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EU fines Google record £2.1bn for abuse of power over shopping service
Internet search giant Google has been fined a record €2.42bn (£2.1bn) by the European Commission for abused of power by promoting its own shopping comparison service, Google Shopping, at the top of search results.
This is the largest ever penalty levied on a company accused of distorting the market.
It follows an investigation by the Commission that began in late 2010, following complaints by Microsoft as well as rival price comparison services.
Google was also ordered to end its anti-competitive practices within 90 days or face a further penalty, which could amount to 5% of its parent company's global earnings.
Margrethe Vestager, the EU's Competition Commissioner, said Google had "denied other companies the chance to compete on their merits and to innovate, and most importantly it has denied European consumers the benefits of competition, genuine choice and innovation".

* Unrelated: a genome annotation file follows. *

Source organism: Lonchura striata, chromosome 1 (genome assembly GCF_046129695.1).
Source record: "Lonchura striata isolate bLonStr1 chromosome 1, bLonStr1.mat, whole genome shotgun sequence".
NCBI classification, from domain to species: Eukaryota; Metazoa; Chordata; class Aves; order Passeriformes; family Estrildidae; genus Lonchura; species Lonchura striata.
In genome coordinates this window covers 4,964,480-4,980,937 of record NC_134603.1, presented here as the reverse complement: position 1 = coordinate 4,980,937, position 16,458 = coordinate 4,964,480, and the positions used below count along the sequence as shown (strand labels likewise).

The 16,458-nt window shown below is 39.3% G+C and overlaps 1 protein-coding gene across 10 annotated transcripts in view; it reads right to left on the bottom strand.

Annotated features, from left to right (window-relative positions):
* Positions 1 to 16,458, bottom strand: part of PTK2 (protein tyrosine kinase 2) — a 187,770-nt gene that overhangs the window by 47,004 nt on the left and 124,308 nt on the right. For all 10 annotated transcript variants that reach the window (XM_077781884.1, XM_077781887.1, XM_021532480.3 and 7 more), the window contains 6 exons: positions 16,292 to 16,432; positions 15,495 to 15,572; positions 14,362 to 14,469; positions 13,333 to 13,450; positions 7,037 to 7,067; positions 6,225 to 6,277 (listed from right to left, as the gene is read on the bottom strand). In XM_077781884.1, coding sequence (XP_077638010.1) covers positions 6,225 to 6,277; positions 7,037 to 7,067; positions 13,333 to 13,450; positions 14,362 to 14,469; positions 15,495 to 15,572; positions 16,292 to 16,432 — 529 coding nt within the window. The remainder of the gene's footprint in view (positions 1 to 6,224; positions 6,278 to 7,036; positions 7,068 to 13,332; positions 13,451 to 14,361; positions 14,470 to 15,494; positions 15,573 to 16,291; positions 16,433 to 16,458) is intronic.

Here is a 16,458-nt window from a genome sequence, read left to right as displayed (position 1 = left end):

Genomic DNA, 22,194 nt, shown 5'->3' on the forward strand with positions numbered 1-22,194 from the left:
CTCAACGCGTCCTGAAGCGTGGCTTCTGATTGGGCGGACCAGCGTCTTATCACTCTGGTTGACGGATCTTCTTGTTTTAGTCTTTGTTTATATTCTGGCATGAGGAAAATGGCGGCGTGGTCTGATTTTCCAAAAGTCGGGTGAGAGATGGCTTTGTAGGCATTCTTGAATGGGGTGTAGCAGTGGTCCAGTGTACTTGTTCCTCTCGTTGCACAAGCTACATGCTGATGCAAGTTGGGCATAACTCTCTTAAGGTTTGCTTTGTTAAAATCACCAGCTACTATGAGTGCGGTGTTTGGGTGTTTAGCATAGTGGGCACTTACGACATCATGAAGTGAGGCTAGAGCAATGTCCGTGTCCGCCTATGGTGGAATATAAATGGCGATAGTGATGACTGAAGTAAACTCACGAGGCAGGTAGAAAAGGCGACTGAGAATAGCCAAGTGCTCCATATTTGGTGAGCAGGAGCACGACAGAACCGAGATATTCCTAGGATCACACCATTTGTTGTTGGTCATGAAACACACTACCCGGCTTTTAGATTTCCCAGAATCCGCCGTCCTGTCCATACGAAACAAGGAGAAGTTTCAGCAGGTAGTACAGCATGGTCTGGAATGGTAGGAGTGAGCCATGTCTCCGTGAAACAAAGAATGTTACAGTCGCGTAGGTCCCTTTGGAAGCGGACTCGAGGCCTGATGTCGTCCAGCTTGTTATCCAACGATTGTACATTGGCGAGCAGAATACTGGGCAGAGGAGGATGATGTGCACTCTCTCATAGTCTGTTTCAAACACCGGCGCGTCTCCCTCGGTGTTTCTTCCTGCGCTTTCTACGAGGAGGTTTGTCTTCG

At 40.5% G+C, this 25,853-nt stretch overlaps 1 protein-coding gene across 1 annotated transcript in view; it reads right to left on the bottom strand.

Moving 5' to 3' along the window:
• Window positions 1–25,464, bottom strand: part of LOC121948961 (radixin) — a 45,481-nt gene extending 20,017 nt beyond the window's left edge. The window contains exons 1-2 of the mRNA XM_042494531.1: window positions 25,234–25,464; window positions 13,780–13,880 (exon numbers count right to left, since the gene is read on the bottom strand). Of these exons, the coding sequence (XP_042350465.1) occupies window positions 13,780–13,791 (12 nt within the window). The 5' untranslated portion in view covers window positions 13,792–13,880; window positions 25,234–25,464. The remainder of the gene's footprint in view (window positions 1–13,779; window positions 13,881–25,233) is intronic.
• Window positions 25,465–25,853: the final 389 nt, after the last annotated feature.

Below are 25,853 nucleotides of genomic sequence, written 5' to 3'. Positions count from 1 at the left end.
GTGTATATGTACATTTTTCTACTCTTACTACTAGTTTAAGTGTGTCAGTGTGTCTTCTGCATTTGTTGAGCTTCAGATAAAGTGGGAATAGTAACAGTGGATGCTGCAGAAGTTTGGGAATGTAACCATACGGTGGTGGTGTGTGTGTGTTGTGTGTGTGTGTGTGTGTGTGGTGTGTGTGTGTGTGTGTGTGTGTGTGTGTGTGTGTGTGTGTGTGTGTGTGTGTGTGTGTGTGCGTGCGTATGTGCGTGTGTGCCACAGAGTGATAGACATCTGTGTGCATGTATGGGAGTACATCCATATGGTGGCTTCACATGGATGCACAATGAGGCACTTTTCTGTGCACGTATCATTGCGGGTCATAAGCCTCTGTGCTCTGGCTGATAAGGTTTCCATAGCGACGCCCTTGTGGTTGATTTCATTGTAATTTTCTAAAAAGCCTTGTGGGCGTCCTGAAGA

Google had used its dominance in search to give it an advantage in another market.
Ms Vestager has still to rule on related complaints about the prominence Google gives to its own maps, flight price results and local business listings.
Google said it did not accept the allegations. A spokesperson commented: "When you shop online, you want to find the products you're looking for quickly and easily. And advertisers want to promote those same products. That's why Google shows shopping ads, connecting our users with thousands of advertisers, large and small, in ways that are useful for both.
"We respectfully disagree with the conclusions announced today. We will review the Commission's decision in detail as we consider an appeal, and we look forward to continuing to make our case."